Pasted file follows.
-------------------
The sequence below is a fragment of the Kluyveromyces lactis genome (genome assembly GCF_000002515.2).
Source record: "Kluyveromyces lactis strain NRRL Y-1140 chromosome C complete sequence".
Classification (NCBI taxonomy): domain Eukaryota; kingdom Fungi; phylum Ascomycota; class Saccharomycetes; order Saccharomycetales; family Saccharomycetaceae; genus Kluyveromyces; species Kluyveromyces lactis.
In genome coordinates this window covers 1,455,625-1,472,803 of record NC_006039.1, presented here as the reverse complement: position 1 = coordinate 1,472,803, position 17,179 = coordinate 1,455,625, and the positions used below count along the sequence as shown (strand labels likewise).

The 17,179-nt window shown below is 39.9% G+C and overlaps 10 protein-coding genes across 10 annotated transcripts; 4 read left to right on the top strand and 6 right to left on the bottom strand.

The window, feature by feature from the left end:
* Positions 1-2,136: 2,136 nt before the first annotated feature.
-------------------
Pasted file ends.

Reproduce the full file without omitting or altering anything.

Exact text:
The sequence below is a fragment of the Kluyveromyces lactis genome (genome assembly GCF_000002515.2).
Source record: "Kluyveromyces lactis strain NRRL Y-1140 chromosome C complete sequence".
Classification (NCBI taxonomy): domain Eukaryota; kingdom Fungi; phylum Ascomycota; class Saccharomycetes; order Saccharomycetales; family Saccharomycetaceae; genus Kluyveromyces; species Kluyveromyces lactis.
In genome coordinates this window covers 1,455,625-1,472,803 of record NC_006039.1, presented here as the reverse complement: position 1 = coordinate 1,472,803, position 17,179 = coordinate 1,455,625, and the positions used below count along the sequence as shown (strand labels likewise).

The 17,179-nt window shown below is 39.9% G+C and overlaps 10 protein-coding genes across 10 annotated transcripts; 4 read left to right on the top strand and 6 right to left on the bottom strand.

The window, feature by feature from the left end:
* Positions 1-2,136: 2,136 nt before the first annotated feature.